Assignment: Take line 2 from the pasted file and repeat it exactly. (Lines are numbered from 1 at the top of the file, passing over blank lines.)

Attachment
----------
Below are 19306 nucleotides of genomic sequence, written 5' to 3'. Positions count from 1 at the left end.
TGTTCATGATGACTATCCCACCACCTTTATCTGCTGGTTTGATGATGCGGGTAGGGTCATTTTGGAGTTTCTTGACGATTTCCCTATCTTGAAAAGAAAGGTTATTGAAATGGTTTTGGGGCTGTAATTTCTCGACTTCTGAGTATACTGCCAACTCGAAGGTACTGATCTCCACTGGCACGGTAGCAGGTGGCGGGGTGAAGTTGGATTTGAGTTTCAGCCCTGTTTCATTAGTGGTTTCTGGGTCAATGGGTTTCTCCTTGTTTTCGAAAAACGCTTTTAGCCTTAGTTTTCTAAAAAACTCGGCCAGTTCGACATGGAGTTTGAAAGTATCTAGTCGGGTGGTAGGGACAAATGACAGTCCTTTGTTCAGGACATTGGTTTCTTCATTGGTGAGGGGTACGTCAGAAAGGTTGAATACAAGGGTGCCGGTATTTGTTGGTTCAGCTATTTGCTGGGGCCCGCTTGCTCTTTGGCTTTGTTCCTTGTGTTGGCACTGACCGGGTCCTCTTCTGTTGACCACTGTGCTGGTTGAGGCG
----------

TGTTCATGATGACTATCCCACCACCTTTATCTGCTGGTTTGATGATGCGGGTAGGGTCATTTTGGAGTTTCTTGACGATTTCCCTATCTTGAAAAGAAAGGTTATTGAAATGGTTTTGGGGCTGTAATTTCTCGACTTCTGAGTATACTGCCAACTCGAAGGTACTGATCTCCACTGGCACGGTAGCAGGTGGCGGGGTGAAGTTGGATTTGAGTTTCAGCCCTGTTTCATTAGTGGTTTCTGGGTCAATGGGTTTCTCCTTGTTTTCGAAAAACGCTTTTAGCCTTAGTTTTCTAAAAAACTCGGCCAGTTCGACATGGAGTTTGAAAGTATCTAGTCGGGTGGTAGGGACAAATGACAGTCCTTTGTTCAGGACATTGGTTTCTTCATTGGTGAGGGGTACGTCAGAAAGGTTGAATACAAGGGTGCCGGTATTTGTTGGTTCAGCTATTTGCTGGGGCCCGCTTGCTCTTTGGCTTTGTTCCTTGTGTTGGCACTGACCGGGTCCTCTTCTGTTGACCACTGTGCTGGTTGAGGCG